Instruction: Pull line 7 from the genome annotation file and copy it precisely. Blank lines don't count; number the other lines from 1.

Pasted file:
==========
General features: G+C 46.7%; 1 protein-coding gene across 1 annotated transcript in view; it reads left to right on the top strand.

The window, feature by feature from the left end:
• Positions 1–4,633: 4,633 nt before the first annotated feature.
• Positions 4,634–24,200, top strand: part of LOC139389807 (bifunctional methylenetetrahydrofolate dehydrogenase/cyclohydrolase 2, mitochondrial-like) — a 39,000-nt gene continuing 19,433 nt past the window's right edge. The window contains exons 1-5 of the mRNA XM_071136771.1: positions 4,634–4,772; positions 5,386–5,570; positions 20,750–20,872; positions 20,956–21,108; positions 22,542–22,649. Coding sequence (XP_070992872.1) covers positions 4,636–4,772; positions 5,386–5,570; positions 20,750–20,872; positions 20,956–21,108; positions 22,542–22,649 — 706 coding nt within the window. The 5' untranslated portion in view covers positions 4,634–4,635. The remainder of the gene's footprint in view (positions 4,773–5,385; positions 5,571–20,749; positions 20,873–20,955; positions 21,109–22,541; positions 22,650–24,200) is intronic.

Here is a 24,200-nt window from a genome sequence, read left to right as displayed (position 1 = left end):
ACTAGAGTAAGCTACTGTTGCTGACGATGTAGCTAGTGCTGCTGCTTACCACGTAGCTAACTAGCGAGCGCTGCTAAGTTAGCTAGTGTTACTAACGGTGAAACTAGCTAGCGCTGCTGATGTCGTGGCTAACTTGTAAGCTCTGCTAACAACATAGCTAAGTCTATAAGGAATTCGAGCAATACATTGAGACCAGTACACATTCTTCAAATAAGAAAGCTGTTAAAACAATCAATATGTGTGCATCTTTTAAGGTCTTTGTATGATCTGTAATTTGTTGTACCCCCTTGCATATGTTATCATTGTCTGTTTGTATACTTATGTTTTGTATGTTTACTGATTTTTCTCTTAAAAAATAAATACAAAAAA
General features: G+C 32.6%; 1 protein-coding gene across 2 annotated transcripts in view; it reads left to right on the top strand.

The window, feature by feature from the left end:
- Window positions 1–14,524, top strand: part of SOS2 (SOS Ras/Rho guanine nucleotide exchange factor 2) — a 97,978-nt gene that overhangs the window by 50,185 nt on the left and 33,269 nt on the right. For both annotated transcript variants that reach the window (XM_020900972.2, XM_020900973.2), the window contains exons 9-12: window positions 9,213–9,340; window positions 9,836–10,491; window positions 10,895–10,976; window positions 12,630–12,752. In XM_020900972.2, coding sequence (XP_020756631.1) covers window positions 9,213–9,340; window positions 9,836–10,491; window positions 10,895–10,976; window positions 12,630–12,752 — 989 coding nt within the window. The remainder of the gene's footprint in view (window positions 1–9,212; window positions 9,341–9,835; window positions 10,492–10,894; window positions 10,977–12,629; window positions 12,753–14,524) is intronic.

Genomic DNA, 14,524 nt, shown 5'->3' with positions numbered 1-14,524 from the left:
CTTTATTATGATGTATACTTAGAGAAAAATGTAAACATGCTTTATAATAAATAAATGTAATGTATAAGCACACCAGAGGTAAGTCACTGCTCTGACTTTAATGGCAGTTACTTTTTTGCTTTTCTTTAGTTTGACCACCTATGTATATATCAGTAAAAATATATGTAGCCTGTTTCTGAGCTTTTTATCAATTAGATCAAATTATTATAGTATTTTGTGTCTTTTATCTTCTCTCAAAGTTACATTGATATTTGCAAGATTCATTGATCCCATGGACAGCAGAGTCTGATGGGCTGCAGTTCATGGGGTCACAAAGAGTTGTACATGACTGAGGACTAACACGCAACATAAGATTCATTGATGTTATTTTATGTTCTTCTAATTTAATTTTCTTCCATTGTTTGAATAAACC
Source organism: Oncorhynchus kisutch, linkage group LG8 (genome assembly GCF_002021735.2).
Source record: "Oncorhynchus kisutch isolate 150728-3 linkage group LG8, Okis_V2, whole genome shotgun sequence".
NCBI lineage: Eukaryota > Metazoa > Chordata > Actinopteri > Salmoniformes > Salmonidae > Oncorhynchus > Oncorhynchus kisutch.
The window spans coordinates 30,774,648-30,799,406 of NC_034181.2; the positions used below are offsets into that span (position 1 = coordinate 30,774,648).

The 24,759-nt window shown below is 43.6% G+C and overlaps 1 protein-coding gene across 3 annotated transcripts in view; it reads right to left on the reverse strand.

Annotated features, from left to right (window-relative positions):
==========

General features: G+C 32.6%; 1 protein-coding gene across 2 annotated transcripts in view; it reads left to right on the top strand.